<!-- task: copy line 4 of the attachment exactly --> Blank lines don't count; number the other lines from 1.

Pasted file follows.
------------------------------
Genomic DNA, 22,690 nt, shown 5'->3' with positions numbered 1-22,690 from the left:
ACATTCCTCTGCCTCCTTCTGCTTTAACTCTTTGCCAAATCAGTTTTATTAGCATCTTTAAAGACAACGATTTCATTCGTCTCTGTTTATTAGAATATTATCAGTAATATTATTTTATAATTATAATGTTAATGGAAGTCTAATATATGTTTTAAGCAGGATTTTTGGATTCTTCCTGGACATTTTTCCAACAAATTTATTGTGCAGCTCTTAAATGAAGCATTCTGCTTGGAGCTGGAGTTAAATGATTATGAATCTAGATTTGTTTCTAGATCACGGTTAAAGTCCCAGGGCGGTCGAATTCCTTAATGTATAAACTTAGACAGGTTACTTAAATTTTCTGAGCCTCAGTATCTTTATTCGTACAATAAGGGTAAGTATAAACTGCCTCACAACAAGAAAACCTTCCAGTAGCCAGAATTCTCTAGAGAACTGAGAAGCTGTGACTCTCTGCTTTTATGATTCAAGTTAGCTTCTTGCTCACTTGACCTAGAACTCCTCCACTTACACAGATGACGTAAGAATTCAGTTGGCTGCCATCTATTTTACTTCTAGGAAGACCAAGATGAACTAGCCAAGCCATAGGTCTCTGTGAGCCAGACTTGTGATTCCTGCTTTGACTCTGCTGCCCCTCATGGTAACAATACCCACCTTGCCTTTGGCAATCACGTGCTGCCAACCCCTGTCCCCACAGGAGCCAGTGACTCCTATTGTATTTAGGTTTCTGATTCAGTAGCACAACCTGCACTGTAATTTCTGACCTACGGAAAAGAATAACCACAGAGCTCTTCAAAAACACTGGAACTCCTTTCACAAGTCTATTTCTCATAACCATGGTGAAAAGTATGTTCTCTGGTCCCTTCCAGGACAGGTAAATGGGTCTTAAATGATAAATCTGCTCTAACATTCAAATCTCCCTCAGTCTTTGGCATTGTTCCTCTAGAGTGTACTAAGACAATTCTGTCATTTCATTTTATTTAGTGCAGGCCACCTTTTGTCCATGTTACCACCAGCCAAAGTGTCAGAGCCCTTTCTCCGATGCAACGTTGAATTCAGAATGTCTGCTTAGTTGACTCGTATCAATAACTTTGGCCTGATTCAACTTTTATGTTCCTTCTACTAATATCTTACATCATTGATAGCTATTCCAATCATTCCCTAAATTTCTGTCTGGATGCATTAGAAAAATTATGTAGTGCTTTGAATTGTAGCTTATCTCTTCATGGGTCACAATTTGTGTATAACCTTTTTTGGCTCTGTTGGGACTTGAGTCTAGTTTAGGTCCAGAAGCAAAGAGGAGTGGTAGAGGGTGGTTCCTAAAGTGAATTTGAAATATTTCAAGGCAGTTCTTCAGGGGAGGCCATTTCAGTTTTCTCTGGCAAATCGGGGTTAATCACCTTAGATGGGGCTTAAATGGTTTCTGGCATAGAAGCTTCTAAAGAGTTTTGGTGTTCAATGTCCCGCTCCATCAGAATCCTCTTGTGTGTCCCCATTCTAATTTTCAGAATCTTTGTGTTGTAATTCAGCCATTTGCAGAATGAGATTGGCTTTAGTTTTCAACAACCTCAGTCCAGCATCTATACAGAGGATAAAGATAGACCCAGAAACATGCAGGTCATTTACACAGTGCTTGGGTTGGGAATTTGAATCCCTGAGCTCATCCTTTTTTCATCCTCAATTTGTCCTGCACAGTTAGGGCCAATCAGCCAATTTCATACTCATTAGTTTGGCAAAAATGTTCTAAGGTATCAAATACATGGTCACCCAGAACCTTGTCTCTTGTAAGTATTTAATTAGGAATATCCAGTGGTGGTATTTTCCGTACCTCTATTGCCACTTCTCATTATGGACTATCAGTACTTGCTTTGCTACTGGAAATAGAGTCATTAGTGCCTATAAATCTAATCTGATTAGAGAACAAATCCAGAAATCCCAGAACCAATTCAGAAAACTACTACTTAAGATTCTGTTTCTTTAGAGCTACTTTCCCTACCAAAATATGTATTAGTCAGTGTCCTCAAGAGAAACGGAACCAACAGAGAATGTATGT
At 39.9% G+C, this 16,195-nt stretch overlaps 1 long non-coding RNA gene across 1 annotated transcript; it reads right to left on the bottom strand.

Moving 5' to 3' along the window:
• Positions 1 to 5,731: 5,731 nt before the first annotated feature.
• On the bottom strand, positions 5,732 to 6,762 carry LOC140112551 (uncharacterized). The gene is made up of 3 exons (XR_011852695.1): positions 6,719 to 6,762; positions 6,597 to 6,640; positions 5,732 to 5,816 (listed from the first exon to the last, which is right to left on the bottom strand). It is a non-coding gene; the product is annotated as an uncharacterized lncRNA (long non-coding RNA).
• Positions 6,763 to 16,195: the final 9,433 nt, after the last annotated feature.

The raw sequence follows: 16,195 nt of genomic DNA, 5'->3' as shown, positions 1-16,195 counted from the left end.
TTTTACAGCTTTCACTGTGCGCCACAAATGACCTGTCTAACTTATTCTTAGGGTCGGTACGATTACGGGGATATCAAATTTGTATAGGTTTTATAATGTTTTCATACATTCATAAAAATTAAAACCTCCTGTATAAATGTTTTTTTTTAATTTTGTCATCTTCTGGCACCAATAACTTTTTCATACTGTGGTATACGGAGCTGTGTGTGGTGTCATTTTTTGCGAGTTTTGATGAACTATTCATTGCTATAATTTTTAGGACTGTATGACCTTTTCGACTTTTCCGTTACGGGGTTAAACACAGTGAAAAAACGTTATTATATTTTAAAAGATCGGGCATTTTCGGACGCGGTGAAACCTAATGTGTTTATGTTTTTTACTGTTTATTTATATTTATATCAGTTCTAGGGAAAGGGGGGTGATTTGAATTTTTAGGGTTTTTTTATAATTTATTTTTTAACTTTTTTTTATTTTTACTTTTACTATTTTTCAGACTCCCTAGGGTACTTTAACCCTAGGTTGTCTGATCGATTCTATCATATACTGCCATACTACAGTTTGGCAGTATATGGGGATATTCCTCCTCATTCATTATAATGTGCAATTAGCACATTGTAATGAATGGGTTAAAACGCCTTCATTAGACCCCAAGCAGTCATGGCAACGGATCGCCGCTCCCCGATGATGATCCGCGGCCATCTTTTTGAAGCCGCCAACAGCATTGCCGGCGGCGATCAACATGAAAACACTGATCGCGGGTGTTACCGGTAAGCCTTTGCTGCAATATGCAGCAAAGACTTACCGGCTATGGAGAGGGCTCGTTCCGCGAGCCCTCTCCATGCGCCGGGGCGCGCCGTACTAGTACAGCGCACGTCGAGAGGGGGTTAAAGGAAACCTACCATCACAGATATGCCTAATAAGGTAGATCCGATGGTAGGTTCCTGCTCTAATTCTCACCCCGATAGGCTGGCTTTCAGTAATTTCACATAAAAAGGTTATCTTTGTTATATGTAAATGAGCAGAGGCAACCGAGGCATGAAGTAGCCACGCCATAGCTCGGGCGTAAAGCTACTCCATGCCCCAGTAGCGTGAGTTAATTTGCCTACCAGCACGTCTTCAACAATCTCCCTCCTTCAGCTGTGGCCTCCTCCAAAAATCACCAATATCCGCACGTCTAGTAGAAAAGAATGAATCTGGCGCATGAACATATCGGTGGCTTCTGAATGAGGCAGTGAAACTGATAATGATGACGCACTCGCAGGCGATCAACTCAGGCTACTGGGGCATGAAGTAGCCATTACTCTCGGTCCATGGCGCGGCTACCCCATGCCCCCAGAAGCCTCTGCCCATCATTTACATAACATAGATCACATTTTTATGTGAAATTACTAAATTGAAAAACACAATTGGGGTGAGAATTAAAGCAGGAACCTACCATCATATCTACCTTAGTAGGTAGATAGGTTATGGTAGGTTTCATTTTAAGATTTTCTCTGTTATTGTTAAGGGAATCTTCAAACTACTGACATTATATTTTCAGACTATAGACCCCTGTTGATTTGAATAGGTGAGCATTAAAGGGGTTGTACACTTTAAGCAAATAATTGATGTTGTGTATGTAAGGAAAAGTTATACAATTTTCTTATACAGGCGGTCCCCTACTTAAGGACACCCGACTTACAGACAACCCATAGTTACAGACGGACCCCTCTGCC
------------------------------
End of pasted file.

Moving 5' to 3' along the window: